The rolling resistance of tires is a hot topic, but how does the road surface enter the equation? Judith Bertomeu’s research team at Applus IDIADA investigated how a road’s texture, friction and profile affect rolling resistance, with full details to be revealed at the forthcoming Tire Technology Expo Conference.
What will you be speaking about at the conference?
Rolling resistance is a hugely important factor in a vehicle’s fuel consumption, so it pays to understand how various factors influence a vehicle’s real-world performance. One of the most important factors, aside from the tires, is the road surface, and to understand it we initiated an open innovation project with players from related industries.
To isolate as many external factors from our experiments as possible, we always tested with the same vehicle under the same conditions – just varying the road surface. This way we were able to isolate its influence on the experiment’s final results. We conducted a series of coast-down tests and the result was a low variation between tests performed on the same road, but considerable differences between tests performed on different surfaces.
The tests were classified according to three characteristics: texture, friction and profile type. After correlating all of them with each coast-down test’s results, we found a good formula that permitted us to reliably calculate the percentage of influence of each surface characteristic, with friction being the biggest.
Once we found that the road surface had a clear influence we decided to go one step further, by correlating the surface characteristics with energy demands. We were able to assign a coefficient for each surface characteristic, which, combined with other influence elements, conformed to a regression line equation that permits the prediction of a vehicle’s rolling resistance.
What will be the main benefits of the research?
For IDIADA, one of the most evident benefits is to better understand and predict vehicle rolling resistance on different roads without the need to go out and do physical testing – a key advantage during the initial phases of new development projects. Furthermore, attributing a value of influence to each surface characteristic will enable better and more precise tire characterization. It allows us to provide even better engineering services to the tire and automotive industries.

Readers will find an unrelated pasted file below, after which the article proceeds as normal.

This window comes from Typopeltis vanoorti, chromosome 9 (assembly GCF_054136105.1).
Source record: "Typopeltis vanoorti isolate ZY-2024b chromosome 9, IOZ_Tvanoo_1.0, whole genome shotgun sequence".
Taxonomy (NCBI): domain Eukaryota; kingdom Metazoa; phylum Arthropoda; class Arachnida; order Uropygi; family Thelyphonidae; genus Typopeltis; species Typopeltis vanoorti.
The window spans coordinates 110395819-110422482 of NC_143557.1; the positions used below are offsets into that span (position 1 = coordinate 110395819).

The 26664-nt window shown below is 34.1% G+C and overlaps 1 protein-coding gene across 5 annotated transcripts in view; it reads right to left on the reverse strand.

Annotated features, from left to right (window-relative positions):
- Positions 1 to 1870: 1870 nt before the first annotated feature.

While the tire industry will benefit the most from our research, there are many related industries that will also be able to take advantage of our findings. The asphalt industry could use it to develop asphalt types with a lower environmental impact, while public tenders could be evaluated on the basis of how much of an impact the proposed road surface has on rolling resistance.
What’s next for this research?
For any researcher, “What’s next?” is a question that always comes up. As researchers and innovators – even before finishing our research – multiple scenarios for further investigation have already come to mind. We would like to expand the range of vehicles, tires, road surfaces and other variables tested. That will allow us to validate and improve our methodologies to acquire tire-asphalt rolling resistance know-how that’s unique in the world.
Our next goal is to develop a simplified road surface testing method, which would allow us to characterize any route with minimal resources. Our next step would then be to expand the characterization of routes to the country level. Finally, combining our data on rolling resistance with traffic data would allow us to calculate how certain asphalt characteristics impact the overall traffic’s energy consumption. A large-scale project like that could yield some very interesting results.
Judith’s presentation will be part of the ‘Tire Testing for the Next Generation of Vehicles’ stream on Day 3 of the Conference. View the full program here. and Book your delegate pass now to get 15% off the full price.